posted by GCU Sweet and Full of Grace at 10:01 PM on July 31, 2018


Dune, of course.
posted by GCU Sweet and Full of Grace at 10:03 PM on July 31, 2018 [3 favorites]


Varley's Eight World books -- the setting reminds me of the Culture but not *quite* postscarcity yet
If you're feeling like lighter --definitely a Heinlein pastiche -- then the several books that start with Red Thunder

Karl Schroeder's Candesce books -- primitives living in an orbital balloon thousands of miles across, exploiting the high-tech systems that keep them alive without knowing really what they're doing
posted by GCU Sweet and Full of Grace at 10:08 PM on July 31, 2018 [1 favorite]


Absolutely nthing The Steerswoman series. Four books so far and Kirstein's hard at work on number five, with two more to come after that. She's really slow but they're worth it.

A fun series I love (9 books, by Steve Perry) is The Matadora set, with politics and martial arts and revolutions. The core set is six books, with ancillary books.

I also like Dana Stabenow's SF trilogy, Star Svensdotter sadly out of print (I think), rather libertarian in approach but well-written.
posted by MovableBookLady at 10:13 PM on July 31, 2018 [2 favorites]


There's a bajillion books in the liaden universe series. I've read the first one, it wasn't the best Sci fi I've ever read but was fine
posted by smoke at 11:39 PM on July 31, 2018 [1 favorite]


Ursula LeGuin's Earthsea series and Hamish series.
posted by Thorzdad at 5:19 AM on August 1, 2018 [1 favorite]


The Ivory trilogy by Doris Egan.
posted by heatherlogan at 5:49 AM on August 1, 2018 [1 favorite]


Octavia Butler's Patternist or Xenogensis series are both great and span multiple books.

It is technically fantasy, but Jack Vance's Dying Earth Series (along with the Songs of the Dying Earth tribute anthology and other follow-ups) are great, too.

Also, the Wild Card series (edited by George R. R. Martin) is pretty extensive and - while some books are hit-and-miss - they are an interesting read. Some titles might be hard to find (thought I heard something about the rights changing hands and ebooks coming out for older titles.)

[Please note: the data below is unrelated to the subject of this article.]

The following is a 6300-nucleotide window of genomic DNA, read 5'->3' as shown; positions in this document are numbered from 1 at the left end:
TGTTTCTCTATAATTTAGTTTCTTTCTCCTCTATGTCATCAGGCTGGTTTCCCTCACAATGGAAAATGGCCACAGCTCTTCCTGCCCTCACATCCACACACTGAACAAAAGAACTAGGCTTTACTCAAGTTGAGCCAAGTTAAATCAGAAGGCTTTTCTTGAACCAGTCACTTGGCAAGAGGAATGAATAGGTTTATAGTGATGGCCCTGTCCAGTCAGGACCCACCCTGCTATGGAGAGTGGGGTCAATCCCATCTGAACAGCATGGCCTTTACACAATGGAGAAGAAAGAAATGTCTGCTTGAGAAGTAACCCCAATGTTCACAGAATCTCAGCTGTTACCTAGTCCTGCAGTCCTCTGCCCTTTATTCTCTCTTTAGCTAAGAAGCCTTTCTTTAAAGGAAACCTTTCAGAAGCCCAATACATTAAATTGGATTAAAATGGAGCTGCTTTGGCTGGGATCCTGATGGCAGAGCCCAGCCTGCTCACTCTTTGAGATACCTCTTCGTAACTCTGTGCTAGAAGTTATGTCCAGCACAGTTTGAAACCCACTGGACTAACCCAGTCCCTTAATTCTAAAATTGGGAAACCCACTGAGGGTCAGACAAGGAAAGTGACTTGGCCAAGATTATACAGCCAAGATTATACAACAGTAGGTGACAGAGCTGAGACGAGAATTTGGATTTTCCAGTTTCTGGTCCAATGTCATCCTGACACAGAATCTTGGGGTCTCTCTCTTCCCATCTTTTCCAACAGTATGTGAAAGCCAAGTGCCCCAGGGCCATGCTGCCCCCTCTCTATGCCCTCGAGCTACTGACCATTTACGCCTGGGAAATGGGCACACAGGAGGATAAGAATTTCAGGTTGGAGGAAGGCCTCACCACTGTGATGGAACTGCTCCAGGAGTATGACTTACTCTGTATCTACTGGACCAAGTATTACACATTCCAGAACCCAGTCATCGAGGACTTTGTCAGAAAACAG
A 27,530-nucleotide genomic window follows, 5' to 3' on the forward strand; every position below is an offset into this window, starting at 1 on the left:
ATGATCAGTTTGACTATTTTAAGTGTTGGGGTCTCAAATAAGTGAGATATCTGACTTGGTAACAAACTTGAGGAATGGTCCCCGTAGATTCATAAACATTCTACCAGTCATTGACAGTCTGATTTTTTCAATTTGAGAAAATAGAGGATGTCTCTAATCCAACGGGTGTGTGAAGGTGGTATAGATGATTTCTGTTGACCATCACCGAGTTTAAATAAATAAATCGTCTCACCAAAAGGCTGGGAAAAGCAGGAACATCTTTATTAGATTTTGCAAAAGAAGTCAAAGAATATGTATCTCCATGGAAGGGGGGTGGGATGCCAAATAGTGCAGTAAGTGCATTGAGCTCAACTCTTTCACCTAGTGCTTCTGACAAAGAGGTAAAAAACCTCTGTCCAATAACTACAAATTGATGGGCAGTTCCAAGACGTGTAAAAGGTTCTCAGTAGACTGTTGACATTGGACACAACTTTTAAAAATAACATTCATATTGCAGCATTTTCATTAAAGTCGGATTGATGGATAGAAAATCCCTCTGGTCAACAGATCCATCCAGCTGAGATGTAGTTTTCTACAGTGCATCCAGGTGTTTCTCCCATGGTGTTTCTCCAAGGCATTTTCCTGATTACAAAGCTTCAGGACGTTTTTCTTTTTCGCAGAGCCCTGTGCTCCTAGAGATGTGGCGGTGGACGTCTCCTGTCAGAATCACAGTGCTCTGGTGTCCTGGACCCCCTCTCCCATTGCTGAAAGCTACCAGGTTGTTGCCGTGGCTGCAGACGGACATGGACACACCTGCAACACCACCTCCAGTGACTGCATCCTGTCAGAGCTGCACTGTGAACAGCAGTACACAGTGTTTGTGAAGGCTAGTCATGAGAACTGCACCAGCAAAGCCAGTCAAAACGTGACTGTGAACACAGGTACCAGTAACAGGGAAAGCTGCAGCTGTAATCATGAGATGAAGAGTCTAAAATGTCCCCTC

posted by TofuGolem at 6:13 AM on August 1, 2018 [1 favorite]


Andre Norton's Witch World series. Lots of books, well-developed universe with multiple cultures, great fun fantasy.

Elizabeth Moon's Deed of Paksenarrion + Legacy of Gird + Paladin's Legacy - about 10 books, although the first 2 series are available as single volumes now. Really detailed fantasy world with lots of interesting characters. Some people think Legacy of Gird isn't as good at being a fantasy series, and while I kind of agree I like how thoughtful it is. It's more focused on one person's internal journey than on being a fantasy epic.

Seconding C. J. Cherryh.
posted by Ahniya at 6:59 AM on August 1, 2018 [1 favorite]


Frederik Pohl's Heechee books have a great premise, though they get a little....1970s...at times.
posted by wenestvedt at 10:05 AM on August 1, 2018


I am predictably going to recommend Richard (K) Morgan's Takeshi Kovacs series. I wish I could read them again for the first time, but I've read the whole series at least 4-5 times. So awesome. Noir, well-written, cool characters and ideas, great world-building.
posted by biscotti at 12:22 PM on August 1, 2018 [1 favorite]


How about Gene Wolfe's Solar Cycle. Sort of a fantasy / sci-fi hybrid.
posted by Ashwagandha at 12:55 PM on August 1, 2018 [1 favorite]


Hyperion Cantos - its amazing, and its long, and there are lots of intertwining story/ arcs.
posted by porpoise at 1:02 PM on August 1, 2018 [1 favorite]


Thanks much everyone most all of these suggestions look promising.
posted by aerotive at 5:24 PM on August 1, 2018


Peter Watts' Rifters series (near-future deep-sea), and his Firefall trilogy (Blindsight, Echopraxia, Firefall).
posted by gottabefunky at 10:39 PM on August 1, 2018


....aaaand just realized that Firefall is a compilation of the first two books....
posted by Thistledown at 12:58 PM on August 2, 2018


In addiion to Vorkosigan books by Lois McMaster Bujold, I highly recommend the Chalion series.

Also, Tamora Pierce has several related series.
posted by Altomentis at 2:09 PM on September 17, 2018